Today, smiled at him.
I laughed at her joke.
I asked how his night was, and then I really listened.
Over the past four years, we've lived and worked and been surrounded by Bible Camp. It was wonderful. The encouragement and connections and easy conversation about faith... it was like another world. A delightful Christian bubble.
Which is just one more reason why we came here.
Living in Colorado didn't just mean a change of scenery- from cornfields to mountains- or a change of job, or home.
It meant a change in the people we're around.
Honestly, that's been the biggest change, I think. Instead of being around self-professing, out loud for the Lord Christians every moment of my days, I am working with young men (and one young woman), most of whom don't have a foundation of faith. At all.
And they've lived lives of hardship and hurt, of being put down and worn out and beaten.
Enter me and my wonderful husband into the mix, with a fresh Bible-Camp-y glow about us, walking into a place where we are (quite literally) the only church my new co-workers will experience this week- this month- this year.
The fields are white for harvest... and we are the workers.
But how do we do this?
I'm still not sure, really. The pressure to be perfect, to have the right answers and the right things to say, the feeling that I'm going to mess it up and be a poor representation of my God... all those weigh on me. What if I say something insensitive, or do something wrong? What if this jar of clay is too weak to hold the Truth of His love?
My husband has already had conversations about it- the big faith question. A previous job at a Bible Camp really opens up the floor for that.
A guy, call him Mike, asked if Trevor if he was a "big church-goer." And then Mike said it was cool that he was a Christian... just don't push it down his throat.
And that was the end of it.
But I'm learning there's more to it. I think I knew that there was more to it, but I'm really experiencing it for the first time in my adult life.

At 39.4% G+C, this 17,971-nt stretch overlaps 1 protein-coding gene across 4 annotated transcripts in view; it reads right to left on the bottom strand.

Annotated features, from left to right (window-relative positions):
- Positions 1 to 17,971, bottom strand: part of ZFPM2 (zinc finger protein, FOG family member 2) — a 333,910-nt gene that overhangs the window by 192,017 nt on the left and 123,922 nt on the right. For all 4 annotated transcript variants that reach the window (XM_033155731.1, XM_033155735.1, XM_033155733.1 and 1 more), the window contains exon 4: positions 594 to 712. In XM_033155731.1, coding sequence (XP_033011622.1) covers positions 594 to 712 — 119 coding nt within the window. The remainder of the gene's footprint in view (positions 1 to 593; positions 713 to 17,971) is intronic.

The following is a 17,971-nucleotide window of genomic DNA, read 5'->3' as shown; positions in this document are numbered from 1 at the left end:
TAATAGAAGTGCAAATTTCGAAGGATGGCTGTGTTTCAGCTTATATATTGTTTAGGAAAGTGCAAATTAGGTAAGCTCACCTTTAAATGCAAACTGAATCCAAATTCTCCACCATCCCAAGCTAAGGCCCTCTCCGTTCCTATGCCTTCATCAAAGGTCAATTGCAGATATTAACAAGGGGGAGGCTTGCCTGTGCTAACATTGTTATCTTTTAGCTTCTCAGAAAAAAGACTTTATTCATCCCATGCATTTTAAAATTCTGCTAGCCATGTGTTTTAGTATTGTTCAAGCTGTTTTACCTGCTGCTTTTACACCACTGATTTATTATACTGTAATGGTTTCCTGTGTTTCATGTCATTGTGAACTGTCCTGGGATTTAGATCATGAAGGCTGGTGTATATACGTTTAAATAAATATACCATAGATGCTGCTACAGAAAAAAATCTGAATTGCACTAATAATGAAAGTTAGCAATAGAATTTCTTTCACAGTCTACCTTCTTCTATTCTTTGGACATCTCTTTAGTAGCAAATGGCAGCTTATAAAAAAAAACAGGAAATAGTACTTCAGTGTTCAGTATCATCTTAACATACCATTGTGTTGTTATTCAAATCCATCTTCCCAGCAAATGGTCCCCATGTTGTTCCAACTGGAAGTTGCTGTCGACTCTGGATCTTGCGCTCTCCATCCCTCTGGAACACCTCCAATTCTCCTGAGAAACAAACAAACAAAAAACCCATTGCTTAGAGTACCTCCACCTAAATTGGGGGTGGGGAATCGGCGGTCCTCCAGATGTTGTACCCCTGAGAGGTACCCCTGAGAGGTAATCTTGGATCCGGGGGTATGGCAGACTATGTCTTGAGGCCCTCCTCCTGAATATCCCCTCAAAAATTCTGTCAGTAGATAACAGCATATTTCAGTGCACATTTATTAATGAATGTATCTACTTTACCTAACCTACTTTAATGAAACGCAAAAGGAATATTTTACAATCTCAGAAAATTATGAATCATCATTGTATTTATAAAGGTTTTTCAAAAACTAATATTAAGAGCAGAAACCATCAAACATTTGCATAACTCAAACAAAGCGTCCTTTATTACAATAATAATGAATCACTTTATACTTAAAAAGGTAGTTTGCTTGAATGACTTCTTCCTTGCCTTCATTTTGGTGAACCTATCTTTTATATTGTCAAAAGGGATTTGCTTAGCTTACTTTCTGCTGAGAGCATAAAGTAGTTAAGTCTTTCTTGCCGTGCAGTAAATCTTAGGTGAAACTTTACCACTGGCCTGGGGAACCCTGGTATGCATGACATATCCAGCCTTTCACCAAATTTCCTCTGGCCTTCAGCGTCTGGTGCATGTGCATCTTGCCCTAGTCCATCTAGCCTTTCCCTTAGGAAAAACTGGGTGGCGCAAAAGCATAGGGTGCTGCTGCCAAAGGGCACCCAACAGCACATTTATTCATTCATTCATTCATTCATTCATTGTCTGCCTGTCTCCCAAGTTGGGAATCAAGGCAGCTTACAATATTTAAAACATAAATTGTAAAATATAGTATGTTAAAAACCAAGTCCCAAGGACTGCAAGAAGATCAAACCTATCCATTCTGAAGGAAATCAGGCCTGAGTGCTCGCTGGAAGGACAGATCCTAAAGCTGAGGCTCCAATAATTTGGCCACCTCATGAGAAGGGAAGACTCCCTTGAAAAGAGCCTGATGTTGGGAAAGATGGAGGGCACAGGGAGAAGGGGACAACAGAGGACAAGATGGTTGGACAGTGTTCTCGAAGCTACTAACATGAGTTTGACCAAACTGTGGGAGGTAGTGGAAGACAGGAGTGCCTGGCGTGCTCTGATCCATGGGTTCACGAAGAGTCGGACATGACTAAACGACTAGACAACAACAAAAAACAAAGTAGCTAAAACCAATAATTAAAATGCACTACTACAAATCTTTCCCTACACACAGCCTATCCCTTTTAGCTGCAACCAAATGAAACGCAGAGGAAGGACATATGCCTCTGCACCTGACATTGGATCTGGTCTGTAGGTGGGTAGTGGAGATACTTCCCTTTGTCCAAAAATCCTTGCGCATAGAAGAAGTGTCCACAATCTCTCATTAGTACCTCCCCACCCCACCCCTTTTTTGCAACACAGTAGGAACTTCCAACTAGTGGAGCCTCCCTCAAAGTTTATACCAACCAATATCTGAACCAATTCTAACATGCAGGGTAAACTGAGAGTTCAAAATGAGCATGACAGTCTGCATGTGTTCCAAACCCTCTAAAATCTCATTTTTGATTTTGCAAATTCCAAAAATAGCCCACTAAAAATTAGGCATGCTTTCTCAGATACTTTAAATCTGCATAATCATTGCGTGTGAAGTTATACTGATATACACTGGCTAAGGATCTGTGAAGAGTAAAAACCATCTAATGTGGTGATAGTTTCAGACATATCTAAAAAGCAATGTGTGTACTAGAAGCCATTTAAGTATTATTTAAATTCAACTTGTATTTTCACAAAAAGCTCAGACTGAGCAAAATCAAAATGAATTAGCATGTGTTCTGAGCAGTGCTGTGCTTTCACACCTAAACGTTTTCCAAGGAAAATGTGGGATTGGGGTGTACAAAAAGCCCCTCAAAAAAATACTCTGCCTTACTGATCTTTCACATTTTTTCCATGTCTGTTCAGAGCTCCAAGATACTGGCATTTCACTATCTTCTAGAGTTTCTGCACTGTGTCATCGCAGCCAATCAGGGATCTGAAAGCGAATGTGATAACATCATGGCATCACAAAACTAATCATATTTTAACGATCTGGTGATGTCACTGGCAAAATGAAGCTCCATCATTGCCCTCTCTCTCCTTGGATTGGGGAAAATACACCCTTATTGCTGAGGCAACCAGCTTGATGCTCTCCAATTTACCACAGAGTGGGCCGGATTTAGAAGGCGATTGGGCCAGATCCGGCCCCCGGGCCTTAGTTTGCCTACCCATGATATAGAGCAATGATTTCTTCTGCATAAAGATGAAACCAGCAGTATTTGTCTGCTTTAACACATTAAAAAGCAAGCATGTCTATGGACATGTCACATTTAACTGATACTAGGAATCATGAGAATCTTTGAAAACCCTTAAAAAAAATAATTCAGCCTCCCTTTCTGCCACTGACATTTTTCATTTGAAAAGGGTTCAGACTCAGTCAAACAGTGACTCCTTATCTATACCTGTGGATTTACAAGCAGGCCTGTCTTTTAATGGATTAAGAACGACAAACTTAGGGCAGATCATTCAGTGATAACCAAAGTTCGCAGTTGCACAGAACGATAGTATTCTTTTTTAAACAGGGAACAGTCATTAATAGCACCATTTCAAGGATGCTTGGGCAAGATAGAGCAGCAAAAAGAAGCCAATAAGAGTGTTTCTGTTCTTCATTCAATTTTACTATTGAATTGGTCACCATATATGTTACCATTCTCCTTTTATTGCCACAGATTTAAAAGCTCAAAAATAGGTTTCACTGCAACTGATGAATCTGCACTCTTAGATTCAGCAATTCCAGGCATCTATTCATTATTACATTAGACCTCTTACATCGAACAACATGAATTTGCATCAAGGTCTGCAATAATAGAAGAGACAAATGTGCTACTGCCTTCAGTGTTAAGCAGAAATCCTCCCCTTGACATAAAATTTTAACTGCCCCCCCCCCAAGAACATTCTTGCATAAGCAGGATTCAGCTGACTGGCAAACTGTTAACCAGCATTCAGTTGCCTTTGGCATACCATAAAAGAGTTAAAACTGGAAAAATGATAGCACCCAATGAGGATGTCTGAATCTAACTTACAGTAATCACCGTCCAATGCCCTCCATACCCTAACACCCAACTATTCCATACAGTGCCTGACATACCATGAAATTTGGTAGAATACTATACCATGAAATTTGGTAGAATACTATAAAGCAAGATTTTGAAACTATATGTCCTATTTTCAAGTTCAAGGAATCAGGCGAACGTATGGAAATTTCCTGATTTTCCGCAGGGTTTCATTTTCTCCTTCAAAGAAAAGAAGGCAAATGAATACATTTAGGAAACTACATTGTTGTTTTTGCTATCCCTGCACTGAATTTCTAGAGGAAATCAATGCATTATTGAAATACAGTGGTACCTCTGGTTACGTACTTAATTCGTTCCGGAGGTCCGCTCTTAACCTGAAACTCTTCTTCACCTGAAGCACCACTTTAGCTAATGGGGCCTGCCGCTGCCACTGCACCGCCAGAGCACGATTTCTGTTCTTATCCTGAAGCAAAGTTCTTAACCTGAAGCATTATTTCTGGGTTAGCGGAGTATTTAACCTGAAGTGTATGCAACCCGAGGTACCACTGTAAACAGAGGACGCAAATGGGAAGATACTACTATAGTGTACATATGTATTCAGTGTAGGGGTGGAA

Mike talked to me about the Bible today before he went home. He said that he wished there was some sort of overview he could read because it was confusing to him. I made some suggestions of books he could read. We laughed about tricky translations and all those phrases that don't make sense in our common vernacular anymore.
I'm pretty sure it was because I smile at him.
Because he sees me care for customers and care for my fellow employees and care for my husband.
And of course, it's because I've been praying (hard) that his calloused heart, roughened up by bad circumstances and unfortunate relationships, would be softened so he can heal.
But in this place, in this time, I think the smiling is important. The cookies are important. The joking and caring and listening are important.
I still fully believe that I am going to screw this thing up. Especially with the super crazy busy time looming on the horizon, I feel like there's a good chance I'll lose my temper. But this treasure I carry, this one I don't deserve and didn't even know to ask for, is strong and powerful despite the fragile jar it's in.
And the small things? They do make a difference.
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